Baldev Singh
Born(1904-04-06)6 April 1904
Died2 February 1998(1998-02-02) (aged 93)
Other namesGrandfather neuron
Occupation(s)Neurologist, professor
AwardsPadma Bhushan (1972)

Baldev Singh (6 April 1904 – 2 February 1998) was an Indian neurologist. He was best known for collaborative works with neurologists Jacob Chandy, Balasubramaniam Ramamurthi and S. T. Narasimhan and together they have been credited to be pioneers in development of epilepsy surgery in India.[1] They also helped in establishing the Neurological Society of India in 1951 at Madras (now Chennai). After training in the United States of America, he returned to India and established himself at Delhi.[2] He was presented with the Padma Bhushan in 1972 for his contributions in the field of medicine.[3]


Singh was born on 6 April 1904 in a well-to-do family.[4] In school, he won various scholarships and further went to join the King Edward Medical College, Lahore in 1922 and graduated in 1927. He developed interest in neuroanatomy and later went to National Hospital at Queen Square in Central London. At the National Hospital, Singh was associated with various notable neurologists like Russell Brain, 1st Baron Brain and MacDonald Critchley. Singh returned to India in 1931 and set up his medical practice in a village near Amritsar. With study of Alpha wave, also called Berger's rhythm in memory of Hans Berger, Singh undertook a training in electronics. In the 1940s, he developed an apparatus to record the electrical activity of the brains of laboratory animals. In 1950, he moved to Chicago and studied epilepsy patients of neurologist Percival Bailey taking their EEGs.[1][4]

The first department of neurology in India was established in 1949 by Jacob Chandy at the Christian Medical College of Vellore in the Madras State (now Tamil Nadu). Singh was unable to find suitable job at Amritsar or Delhi and he hence joined Chandy in 1950. Singh's work with Bailey helped him organize a surgery program at Vellore for epilepsy. On 25 August 1952, Chandy performed the first surgery in India on a 19-year-old boy suffering with infantile right hemiplegia. Singh supervised the EEG records of the patient during the surgery.[1]

In 1950, Balasubramaniam Ramamurthi started the neurological department at the Madras General Hospital where S. T. Narasimhan was also associated. Ramamurthi performed his first surgery in epilepsy in 1954 and Narasimhan helped with EEG recording. Singh, Chandy, Ramamurthi and Narasimhan have been credited for pioneering the epilepsy surgery in India.[1] They also established the Neurological Society of India in 1951. Until then, all the disciples of neurology were not associated together as the field was still in an emerging state post independence of India in 1947.[2]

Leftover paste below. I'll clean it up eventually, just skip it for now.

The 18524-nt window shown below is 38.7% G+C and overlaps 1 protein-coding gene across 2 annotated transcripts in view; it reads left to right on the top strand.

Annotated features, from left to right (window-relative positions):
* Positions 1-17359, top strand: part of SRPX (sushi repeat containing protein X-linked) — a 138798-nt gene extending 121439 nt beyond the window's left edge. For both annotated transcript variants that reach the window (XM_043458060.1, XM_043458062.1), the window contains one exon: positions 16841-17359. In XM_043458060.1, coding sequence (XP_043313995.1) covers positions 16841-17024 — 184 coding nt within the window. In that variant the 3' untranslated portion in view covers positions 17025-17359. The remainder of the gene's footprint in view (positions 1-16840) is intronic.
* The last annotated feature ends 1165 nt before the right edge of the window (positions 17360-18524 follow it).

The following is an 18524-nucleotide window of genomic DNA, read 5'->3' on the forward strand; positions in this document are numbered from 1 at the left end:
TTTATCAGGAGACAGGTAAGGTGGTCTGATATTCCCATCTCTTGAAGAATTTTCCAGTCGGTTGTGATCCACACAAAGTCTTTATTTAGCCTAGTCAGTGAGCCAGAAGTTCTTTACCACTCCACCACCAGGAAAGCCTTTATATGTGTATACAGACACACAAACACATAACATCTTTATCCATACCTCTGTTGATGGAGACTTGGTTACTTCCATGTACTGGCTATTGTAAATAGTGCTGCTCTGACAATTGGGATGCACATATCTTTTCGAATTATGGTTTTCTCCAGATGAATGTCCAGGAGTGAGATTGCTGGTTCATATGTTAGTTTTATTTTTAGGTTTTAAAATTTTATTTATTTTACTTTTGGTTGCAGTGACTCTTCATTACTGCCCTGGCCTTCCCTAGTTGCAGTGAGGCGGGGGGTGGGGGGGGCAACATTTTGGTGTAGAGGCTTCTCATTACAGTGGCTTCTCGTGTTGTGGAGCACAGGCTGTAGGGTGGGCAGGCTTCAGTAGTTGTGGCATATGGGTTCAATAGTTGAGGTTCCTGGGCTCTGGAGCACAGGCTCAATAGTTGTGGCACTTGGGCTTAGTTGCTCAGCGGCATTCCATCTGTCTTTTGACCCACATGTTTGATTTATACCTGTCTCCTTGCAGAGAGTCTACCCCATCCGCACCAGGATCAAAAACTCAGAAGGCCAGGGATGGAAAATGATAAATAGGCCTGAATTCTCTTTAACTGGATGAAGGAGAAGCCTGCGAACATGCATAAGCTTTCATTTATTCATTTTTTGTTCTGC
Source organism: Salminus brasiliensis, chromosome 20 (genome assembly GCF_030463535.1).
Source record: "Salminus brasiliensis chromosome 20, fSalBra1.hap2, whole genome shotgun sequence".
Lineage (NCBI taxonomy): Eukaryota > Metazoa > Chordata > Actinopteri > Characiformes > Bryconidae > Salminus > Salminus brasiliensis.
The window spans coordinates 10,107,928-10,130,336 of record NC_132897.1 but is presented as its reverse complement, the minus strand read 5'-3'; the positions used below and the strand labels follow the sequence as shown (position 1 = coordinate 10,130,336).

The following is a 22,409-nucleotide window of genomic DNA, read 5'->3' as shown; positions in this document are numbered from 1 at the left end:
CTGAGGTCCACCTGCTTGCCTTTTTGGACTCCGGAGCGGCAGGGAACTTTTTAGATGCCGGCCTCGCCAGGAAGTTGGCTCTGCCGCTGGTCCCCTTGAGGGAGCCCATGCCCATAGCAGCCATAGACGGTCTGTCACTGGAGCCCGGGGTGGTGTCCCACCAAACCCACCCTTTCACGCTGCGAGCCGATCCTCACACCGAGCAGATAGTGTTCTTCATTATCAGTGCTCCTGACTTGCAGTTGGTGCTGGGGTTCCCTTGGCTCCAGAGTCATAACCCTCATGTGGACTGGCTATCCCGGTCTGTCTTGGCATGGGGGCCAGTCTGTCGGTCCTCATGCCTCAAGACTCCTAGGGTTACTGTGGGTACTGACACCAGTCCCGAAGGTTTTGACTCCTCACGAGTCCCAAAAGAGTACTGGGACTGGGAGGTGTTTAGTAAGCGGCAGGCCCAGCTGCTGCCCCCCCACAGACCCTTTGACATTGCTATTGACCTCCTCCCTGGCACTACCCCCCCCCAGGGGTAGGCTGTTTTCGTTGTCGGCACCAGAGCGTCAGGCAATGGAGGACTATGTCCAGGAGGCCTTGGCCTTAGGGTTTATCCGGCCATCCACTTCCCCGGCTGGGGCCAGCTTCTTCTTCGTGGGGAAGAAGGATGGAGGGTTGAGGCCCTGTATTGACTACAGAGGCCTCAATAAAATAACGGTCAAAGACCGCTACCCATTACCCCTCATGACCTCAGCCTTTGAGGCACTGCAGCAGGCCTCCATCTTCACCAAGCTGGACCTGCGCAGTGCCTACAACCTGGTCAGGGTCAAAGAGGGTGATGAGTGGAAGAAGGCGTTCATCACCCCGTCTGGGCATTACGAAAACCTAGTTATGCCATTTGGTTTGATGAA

Singh headed the newly inaugurated neurological department at the Tirath Ram Shah Hospital, New Delhi in 1954. He also taught at the Lady Hardinge Medical College and Willingdon Hospital (now called Ram Manohar Lohia Hospital) in Delhi. In 1964, as Singh was beyond his retirement age, he was invited for three years to help in establishing the Department of Neurology and Neurosurgery at the All India Institute of Medical Sciences Delhi (AIIMS). He was also an Emeritus Professor at the Department of Physiology at AIIMS.[4] In 1972, the Government of India presented him with the Padma Bhushan award, the third-highest civilian award, for his work in the field of medicine.[3] He died on 2 February 1998 and was popularly called "grandfather neuron".[4]


  1. ^ a b c d Lachhwani, D.K.; Radhakrishnan, K (2008). "Epilepsy surgery in India". In Luders, Hans O. (ed.). Textbook of Epilepsy Surgery. CRS Press. p. 1616. ISBN 978-0-203-09170-8.: 134–135 
  2. ^ a b Johan A. Aarli (2014). The History of the World Federation of Neurology: The First 50 Years of the WFN. Oxford University Press. p. 153. ISBN 9780198713067.
  3. ^ a b "Padma Awards Directory (1954–2014)" (PDF). Ministry of Home Affairs (India). 21 May 2014. pp. 37–72. Archived from the original (PDF) on 15 November 2016. Retrieved 22 March 2016.
  4. ^ a b c d "Professor Baldev Singh (1904–1998): not a man but phenomenon" (PDF). Indian Journal of Physiology and Pharmacology. 42 (3): 428–429. 1998. Retrieved 28 September 2016.